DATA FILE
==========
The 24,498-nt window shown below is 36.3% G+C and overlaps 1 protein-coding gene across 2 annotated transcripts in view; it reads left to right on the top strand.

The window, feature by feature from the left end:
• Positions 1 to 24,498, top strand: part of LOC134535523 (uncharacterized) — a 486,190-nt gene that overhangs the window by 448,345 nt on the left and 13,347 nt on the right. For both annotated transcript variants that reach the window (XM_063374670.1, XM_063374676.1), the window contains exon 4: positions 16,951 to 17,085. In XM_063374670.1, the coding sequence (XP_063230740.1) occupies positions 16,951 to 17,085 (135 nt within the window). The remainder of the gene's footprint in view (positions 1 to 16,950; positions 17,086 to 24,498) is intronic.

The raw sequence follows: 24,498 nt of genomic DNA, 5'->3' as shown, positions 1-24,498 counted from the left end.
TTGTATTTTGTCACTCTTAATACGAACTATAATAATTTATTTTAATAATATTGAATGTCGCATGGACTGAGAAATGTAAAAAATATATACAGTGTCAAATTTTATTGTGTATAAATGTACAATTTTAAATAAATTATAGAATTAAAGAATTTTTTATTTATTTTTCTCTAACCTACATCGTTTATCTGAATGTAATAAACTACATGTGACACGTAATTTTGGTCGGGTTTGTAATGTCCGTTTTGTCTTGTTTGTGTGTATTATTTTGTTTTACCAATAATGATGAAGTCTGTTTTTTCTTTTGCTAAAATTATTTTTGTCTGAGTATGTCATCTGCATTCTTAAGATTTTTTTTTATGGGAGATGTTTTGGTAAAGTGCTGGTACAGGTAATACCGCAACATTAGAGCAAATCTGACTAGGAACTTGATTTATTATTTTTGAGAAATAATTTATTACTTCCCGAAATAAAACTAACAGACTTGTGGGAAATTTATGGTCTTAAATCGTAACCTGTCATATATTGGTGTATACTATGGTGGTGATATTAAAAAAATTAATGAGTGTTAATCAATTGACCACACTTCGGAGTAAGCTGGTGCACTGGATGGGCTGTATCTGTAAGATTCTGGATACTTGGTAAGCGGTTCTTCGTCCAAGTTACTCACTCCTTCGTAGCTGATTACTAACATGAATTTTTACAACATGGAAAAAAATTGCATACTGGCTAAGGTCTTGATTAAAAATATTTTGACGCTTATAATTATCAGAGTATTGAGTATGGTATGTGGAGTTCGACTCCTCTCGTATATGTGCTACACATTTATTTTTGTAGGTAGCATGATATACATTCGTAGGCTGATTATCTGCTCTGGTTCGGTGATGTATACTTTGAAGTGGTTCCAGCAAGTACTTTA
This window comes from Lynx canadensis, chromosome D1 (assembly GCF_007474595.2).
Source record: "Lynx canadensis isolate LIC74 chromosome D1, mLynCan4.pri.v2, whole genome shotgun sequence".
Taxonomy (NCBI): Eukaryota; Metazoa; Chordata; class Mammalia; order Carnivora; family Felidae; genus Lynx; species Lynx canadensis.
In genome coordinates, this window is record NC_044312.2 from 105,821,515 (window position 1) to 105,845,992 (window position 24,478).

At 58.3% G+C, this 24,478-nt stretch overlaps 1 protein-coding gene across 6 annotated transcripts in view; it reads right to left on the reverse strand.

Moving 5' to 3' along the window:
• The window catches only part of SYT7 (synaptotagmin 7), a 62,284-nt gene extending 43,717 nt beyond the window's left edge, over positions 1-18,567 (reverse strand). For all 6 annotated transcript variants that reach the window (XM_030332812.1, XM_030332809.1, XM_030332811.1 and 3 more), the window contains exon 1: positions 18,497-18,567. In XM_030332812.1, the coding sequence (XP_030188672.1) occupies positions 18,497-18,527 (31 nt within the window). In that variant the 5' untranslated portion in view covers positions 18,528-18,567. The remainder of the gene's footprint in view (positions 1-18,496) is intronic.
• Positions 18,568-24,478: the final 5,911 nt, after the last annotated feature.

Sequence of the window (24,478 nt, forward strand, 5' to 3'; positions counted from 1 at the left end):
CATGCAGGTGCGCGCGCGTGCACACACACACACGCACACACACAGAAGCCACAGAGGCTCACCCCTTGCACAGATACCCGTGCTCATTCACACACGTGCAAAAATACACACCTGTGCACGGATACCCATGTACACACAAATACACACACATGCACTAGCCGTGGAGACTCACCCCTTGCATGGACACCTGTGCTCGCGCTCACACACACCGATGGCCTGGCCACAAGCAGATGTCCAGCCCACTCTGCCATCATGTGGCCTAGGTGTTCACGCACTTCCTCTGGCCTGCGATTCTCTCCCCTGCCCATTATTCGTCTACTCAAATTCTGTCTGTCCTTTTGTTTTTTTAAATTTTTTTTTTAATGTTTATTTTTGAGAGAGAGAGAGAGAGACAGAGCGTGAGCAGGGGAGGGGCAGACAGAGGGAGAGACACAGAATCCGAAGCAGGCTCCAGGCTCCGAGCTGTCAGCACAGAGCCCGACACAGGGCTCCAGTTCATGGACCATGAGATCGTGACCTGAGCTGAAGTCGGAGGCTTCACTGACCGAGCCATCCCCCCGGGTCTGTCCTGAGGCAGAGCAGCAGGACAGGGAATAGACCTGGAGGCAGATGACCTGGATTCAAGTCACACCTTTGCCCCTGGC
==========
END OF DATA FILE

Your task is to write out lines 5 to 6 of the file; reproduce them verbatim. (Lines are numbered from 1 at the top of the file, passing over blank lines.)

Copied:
TTGTATTTTGTCACTCTTAATACGAACTATAATAATTTATTTTAATAATATTGAATGTCGCATGGACTGAGAAATGTAAAAAATATATACAGTGTCAAATTTTATTGTGTATAAATGTACAATTTTAAATAAATTATAGAATTAAAGAATTTTTTATTTATTTTTCTCTAACCTACATCGTTTATCTGAATGTAATAAACTACATGTGACACGTAATTTTGGTCGGGTTTGTAATGTCCGTTTTGTCTTGTTTGTGTGTATTATTTTGTTTTACCAATAATGATGAAGTCTGTTTTTTCTTTTGCTAAAATTATTTTTGTCTGAGTATGTCATCTGCATTCTTAAGATTTTTTTTTATGGGAGATGTTTTGGTAAAGTGCTGGTACAGGTAATACCGCAACATTAGAGCAAATCTGACTAGGAACTTGATTTATTATTTTTGAGAAATAATTTATTACTTCCCGAAATAAAACTAACAGACTTGTGGGAAATTTATGGTCTTAAATCGTAACCTGTCATATATTGGTGTATACTATGGTGGTGATATTAAAAAAATTAATGAGTGTTAATCAATTGACCACACTTCGGAGTAAGCTGGTGCACTGGATGGGCTGTATCTGTAAGATTCTGGATACTTGGTAAGCGGTTCTTCGTCCAAGTTACTCACTCCTTCGTAGCTGATTACTAACATGAATTTTTACAACATGGAAAAAAATTGCATACTGGCTAAGGTCTTGATTAAAAATATTTTGACGCTTATAATTATCAGAGTATTGAGTATGGTATGTGGAGTTCGACTCCTCTCGTATATGTGCTACACATTTATTTTTGTAGGTAGCATGATATACATTCGTAGGCTGATTATCTGCTCTGGTTCGGTGATGTATACTTTGAAGTGGTTCCAGCAAGTACTTTA
This window comes from Lynx canadensis, chromosome D1 (assembly GCF_007474595.2).